The opinion of the court was delivered by: Denis. R. Hurley Senior District Judge
This is a commercial foreclosure action commenced by Plaintiff Bank of America, as Trustee, ("Lender") against defendant Commack Properties, LLC ("Commack") and Jay R. Viders ("Viders") (collectively "Defendants"). Presently before the Court is Lender's motion for summary judgment against Commack on its foreclosure cause of action*fn1 and Defendants' cross motion to compel arbitration. For the reasons set forth below, Lender's motion is granted and Defendants' cross-motion is denied.
The following facts are undisputed unless otherwise noted.*fn2
On or about March 26, 2007, Commack borrowed from AIG Mortgage Capital LLC (the "Original Lender") the principal amount of $5,000,000 (the "Loan"), for financing related to certain property owned by Commack and located at 366-368 Veterans Memorial Highway, Commack, New York (the "Property"). To evidence the Loan, Commack executed a Promissory Note dated March 26, 2007. As security for the Loan, Commack executed and delivered to the Original Lender a Mortgage, Assignment of Leases and Rents, Security Agreement and Fixture filing (the "Mortgage"), dated March 26, 2007, and recorded in the real estate records of Suffolk County on April 27, 2007.
The Mortgage and Note, among other documents, were thereafter assigned to other entities. It is undisputed that Lender is the present holder of the Note and the Mortgage, among other documents.
Under the terms of the Loan, Commack is required to pay per month $29,900.00 in principal and interest and approximately $13,500 to cover insurance and taxes. Commack is presently in default under the terms of the Loan by, among other things, failing to make timely payments. Commack failed to make monthly payments in July, August, and September 2009. In October 2009, Commack remitted approximately $43,500 and thereafter remitted approximately $13,600 each month form November 2009 to February 2010. The defaults have not been cured and the Lender has accelerated all sums due under the Loan. Despite demand for payment, Commack has failed to pay all sums due under the Loan. The principal balance outstanding and due immediately under the Loan is at least $4,985,769.25 as of November 2009.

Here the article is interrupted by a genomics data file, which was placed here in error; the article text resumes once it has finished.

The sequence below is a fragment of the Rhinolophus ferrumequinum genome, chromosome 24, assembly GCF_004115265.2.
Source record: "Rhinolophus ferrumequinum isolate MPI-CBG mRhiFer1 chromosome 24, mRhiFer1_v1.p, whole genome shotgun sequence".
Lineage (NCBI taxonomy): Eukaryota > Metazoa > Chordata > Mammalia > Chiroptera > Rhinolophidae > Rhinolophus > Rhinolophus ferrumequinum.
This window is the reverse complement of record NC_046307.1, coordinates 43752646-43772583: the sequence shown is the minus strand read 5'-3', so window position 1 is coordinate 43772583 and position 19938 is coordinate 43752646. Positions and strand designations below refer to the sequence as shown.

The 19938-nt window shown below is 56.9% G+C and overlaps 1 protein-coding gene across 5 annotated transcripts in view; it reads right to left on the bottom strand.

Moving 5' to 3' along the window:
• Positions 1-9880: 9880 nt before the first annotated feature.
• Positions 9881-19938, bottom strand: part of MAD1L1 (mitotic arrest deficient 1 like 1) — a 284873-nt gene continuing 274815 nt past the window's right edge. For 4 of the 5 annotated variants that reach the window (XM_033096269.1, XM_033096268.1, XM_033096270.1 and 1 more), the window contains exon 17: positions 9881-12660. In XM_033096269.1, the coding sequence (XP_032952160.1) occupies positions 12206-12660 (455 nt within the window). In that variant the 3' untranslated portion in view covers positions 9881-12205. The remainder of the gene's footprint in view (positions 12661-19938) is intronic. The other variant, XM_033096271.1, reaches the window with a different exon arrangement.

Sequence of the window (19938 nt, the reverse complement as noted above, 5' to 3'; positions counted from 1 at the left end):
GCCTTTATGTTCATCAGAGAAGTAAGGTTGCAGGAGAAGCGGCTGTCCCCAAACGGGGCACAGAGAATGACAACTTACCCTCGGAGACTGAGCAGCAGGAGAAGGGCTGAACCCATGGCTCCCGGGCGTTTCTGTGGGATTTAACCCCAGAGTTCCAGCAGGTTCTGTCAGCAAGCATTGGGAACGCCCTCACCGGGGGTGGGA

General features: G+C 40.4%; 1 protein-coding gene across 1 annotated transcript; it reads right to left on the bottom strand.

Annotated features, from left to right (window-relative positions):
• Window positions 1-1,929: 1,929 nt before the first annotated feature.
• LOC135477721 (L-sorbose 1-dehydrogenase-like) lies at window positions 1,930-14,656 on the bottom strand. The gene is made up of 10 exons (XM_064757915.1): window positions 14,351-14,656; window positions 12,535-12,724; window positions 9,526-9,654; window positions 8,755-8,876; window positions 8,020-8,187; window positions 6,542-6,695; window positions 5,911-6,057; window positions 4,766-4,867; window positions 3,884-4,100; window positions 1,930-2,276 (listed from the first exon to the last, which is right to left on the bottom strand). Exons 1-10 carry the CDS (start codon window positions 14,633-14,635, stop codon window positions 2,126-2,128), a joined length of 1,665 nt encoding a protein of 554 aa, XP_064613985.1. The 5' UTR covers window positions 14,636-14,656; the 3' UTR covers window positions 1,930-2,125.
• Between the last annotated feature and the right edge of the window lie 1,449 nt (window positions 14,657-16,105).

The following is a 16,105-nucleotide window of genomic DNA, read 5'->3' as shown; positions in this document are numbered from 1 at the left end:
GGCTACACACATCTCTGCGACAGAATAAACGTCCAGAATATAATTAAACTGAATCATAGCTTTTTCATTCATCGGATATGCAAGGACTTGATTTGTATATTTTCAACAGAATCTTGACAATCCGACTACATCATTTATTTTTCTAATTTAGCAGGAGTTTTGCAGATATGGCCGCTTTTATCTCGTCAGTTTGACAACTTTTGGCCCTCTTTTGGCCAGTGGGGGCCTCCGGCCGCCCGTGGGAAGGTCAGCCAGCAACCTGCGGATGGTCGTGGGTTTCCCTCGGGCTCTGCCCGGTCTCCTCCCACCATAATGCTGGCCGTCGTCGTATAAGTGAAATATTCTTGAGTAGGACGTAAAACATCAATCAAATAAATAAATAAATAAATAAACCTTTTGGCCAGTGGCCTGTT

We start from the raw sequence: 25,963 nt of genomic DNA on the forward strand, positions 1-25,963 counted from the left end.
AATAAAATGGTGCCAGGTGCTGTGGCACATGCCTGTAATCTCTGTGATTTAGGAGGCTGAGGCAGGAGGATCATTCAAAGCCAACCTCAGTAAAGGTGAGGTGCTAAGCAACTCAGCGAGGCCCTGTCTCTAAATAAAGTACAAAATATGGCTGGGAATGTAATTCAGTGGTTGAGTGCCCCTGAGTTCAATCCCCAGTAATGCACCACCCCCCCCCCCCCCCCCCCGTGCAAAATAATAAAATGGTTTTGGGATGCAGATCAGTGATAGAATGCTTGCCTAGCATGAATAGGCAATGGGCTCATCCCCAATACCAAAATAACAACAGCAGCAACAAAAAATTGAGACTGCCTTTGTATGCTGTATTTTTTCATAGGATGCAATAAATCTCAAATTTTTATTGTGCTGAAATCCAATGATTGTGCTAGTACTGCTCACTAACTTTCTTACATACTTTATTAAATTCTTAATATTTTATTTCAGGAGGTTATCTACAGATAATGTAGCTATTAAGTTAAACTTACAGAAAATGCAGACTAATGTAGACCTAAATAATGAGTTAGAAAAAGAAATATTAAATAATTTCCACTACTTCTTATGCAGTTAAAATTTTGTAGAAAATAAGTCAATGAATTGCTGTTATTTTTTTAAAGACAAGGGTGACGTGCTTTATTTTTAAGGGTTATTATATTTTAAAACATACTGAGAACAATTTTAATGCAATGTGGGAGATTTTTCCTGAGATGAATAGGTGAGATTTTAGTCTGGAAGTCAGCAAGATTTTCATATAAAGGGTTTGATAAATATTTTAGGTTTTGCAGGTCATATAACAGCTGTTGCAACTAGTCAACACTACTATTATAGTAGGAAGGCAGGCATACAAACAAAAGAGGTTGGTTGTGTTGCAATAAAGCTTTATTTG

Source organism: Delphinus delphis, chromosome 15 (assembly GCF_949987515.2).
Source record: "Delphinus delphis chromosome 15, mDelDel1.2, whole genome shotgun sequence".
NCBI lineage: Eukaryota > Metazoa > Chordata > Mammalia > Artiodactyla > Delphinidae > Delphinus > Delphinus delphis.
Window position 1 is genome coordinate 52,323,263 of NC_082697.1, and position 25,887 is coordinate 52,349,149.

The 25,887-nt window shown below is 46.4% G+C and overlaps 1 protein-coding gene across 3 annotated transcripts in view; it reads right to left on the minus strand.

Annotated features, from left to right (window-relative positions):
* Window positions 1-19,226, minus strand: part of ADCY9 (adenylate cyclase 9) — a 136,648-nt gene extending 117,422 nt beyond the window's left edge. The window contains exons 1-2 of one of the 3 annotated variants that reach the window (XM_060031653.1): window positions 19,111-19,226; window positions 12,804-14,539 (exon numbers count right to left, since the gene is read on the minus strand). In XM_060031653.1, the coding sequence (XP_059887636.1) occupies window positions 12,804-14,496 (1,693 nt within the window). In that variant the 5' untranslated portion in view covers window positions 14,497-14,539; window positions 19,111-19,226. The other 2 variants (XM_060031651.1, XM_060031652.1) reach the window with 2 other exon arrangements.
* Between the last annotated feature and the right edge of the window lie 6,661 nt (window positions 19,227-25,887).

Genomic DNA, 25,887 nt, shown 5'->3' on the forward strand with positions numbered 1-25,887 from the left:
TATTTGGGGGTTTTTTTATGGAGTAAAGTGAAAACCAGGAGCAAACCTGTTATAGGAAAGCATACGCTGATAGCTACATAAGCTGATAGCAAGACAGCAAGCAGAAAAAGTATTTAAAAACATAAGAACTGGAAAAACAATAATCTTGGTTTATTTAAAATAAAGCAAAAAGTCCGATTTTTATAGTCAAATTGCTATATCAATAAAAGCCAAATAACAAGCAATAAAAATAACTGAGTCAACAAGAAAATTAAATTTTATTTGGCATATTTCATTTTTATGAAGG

I. Summary Judgment Standard
Summary judgment pursuant to Federal Rule of Civil Procedure 56 is only appropriate where admissible evidence in the form of affidavits, deposition transcripts, or other documentation demonstrates both the absence of a genuine issue of material fact and one party's entitlement to judgment as a matter of law. See Major League Baseball Props., Inc. v. Salvino, Inc., 542 F.3d 290, 309 (2d Cir. 2008); Viola v. Philips Med. Sys. of N. Am., 42 F.3d 712, 716 (2d Cir. 1994). The relevant governing law in each case determines which facts are material; "only disputes over facts that might affect the outcome of the suit under the governing law will properly preclude the entry of summary judgment." Anderson v. Liberty Lobby, Inc., 477 U.S. 242, 248 (1986); see SCR Joint Venture L.P. v. Warshawsky, 559 F.3d 133, 137 (2d Cir. 2009); Coppola v. Bear Stearns & Co., 499 F.3d 144, 148 (2d Cir. 2007). No genuinely triable factual issue exists when the moving party demonstrates, on the basis of the pleadings and submitted evidence, and after drawing all inferences and resolving all ambiguities in favor of the non-movant, that no rational jury could find in the non-movant's favor. See SCR Joint Venture, 559 F.3d at 137; Chertkova v. Conn. Gen'l Life Ins. Co., 92 F.3d 81, 86 (2d Cir. 1996) (citing Fed. R. Civ. P. 56(c)).